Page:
New Zealand: Ruby

Child injuries: the stories behind the statistics
December 2008

On Christmas eve of 2006, Ruby's parents discovered that their 14-month-old baby was missing. She was soon found face down in their home pool: grey, lifeless and without a heartbeat.

Ruby was pulled from the water and her father Scott began cardiopulmonary resuscitation. Her mother Amanda called an ambulance. Although the ambulance took 40 minutes to arrive, during this time the girl was helped by a family friend trained as a medical doctor. After some effort, and to everyone’s relief, Ruby's heart began to beat and she was rushed to hospital.

Ruby was given a 10% chance of survival. Scott and Amanda were warned that if she did survive, long-term brain damage was highly likely. But after spending Christmas day in an induced coma and three weeks in the paediatric intensive care unit, against all odds, Ruby made a miraculous recovery.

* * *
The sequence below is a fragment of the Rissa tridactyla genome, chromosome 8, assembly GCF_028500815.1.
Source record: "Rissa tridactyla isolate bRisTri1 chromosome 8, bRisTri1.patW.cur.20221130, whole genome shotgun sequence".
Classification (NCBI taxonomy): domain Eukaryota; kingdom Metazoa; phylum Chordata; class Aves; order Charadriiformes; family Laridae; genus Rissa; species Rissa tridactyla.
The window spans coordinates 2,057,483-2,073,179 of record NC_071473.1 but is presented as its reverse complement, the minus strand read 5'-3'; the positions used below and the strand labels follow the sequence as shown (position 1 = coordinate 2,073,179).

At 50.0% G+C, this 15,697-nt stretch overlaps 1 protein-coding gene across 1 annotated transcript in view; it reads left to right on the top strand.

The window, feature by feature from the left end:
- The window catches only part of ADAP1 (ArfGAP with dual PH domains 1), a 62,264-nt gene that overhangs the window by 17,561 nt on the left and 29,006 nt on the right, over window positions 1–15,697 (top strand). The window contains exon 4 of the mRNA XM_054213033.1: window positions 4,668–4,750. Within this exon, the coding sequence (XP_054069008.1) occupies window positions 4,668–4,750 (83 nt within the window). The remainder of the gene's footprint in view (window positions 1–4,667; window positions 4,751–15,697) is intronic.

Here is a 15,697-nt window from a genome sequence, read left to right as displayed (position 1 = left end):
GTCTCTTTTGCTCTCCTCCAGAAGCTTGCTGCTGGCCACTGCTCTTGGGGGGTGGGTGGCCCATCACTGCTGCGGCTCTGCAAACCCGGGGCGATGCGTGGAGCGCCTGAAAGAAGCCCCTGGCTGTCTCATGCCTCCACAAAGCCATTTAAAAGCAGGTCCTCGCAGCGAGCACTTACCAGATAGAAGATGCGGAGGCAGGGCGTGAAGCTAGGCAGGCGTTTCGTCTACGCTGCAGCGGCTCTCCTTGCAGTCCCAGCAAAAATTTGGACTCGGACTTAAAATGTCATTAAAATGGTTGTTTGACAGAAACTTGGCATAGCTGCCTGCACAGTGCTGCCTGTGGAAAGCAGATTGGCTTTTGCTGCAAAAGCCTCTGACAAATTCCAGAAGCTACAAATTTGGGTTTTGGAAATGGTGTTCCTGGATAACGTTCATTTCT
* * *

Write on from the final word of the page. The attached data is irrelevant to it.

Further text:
Ruby slowly regained her strength. She learned to crawl and walk again and has begun to talk. Her fine motor skills were affected so she visits an occupational therapist and physiotherapist every two weeks. Her family in New Zealand have been told that if there is any long-term neurological damage it may become evident when Ruby starts school.

Although Ruby’s survival is not typical of children who have experienced a non-fatal drowning incident, the circumstances in which it occurred are very common. A lapse in adult supervision even for very short periods of time is a major contributing factor to children drowning.

Family photo of Ruby with her parents and elder sister Abby.
Ruby with her parents and elder sister Abby.